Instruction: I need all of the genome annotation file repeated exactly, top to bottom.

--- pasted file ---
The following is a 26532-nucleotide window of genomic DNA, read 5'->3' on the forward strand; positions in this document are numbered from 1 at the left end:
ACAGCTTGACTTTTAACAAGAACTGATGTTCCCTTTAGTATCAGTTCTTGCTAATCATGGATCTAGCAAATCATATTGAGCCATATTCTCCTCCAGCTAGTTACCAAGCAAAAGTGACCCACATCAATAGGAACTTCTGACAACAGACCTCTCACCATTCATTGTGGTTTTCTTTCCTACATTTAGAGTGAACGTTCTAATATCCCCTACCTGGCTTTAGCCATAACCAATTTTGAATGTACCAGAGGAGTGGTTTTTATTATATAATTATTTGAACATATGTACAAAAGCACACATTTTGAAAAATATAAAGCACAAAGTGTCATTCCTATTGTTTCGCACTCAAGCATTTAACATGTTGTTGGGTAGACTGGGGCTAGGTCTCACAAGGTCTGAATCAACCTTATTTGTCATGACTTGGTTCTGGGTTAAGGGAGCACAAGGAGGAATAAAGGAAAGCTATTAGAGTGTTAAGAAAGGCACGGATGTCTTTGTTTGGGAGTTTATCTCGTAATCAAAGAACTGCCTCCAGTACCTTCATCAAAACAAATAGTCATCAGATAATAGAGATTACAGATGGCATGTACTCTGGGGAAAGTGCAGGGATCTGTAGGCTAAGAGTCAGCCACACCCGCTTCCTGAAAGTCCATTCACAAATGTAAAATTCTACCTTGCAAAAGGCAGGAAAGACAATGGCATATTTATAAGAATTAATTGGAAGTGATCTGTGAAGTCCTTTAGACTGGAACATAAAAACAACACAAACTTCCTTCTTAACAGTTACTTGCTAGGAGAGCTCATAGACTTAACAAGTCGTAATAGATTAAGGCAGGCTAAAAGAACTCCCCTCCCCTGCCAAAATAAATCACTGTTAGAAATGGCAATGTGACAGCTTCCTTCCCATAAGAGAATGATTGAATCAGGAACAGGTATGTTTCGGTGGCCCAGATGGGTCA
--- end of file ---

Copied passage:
The following is a 26532-nucleotide window of genomic DNA, read 5'->3' on the forward strand; positions in this document are numbered from 1 at the left end:
ACAGCTTGACTTTTAACAAGAACTGATGTTCCCTTTAGTATCAGTTCTTGCTAATCATGGATCTAGCAAATCATATTGAGCCATATTCTCCTCCAGCTAGTTACCAAGCAAAAGTGACCCACATCAATAGGAACTTCTGACAACAGACCTCTCACCATTCATTGTGGTTTTCTTTCCTACATTTAGAGTGAACGTTCTAATATCCCCTACCTGGCTTTAGCCATAACCAATTTTGAATGTACCAGAGGAGTGGTTTTTATTATATAATTATTTGAACATATGTACAAAAGCACACATTTTGAAAAATATAAAGCACAAAGTGTCATTCCTATTGTTTCGCACTCAAGCATTTAACATGTTGTTGGGTAGACTGGGGCTAGGTCTCACAAGGTCTGAATCAACCTTATTTGTCATGACTTGGTTCTGGGTTAAGGGAGCACAAGGAGGAATAAAGGAAAGCTATTAGAGTGTTAAGAAAGGCACGGATGTCTTTGTTTGGGAGTTTATCTCGTAATCAAAGAACTGCCTCCAGTACCTTCATCAAAACAAATAGTCATCAGATAATAGAGATTACAGATGGCATGTACTCTGGGGAAAGTGCAGGGATCTGTAGGCTAAGAGTCAGCCACACCCGCTTCCTGAAAGTCCATTCACAAATGTAAAATTCTACCTTGCAAAAGGCAGGAAAGACAATGGCATATTTATAAGAATTAATTGGAAGTGATCTGTGAAGTCCTTTAGACTGGAACATAAAAACAACACAAACTTCCTTCTTAACAGTTACTTGCTAGGAGAGCTCATAGACTTAACAAGTCGTAATAGATTAAGGCAGGCTAAAAGAACTCCCCTCCCCTGCCAAAATAAATCACTGTTAGAAATGGCAATGTGACAGCTTCCTTCCCATAAGAGAATGATTGAATCAGGAACAGGTATGTTTCGGTGGCCCAGATGGGTCA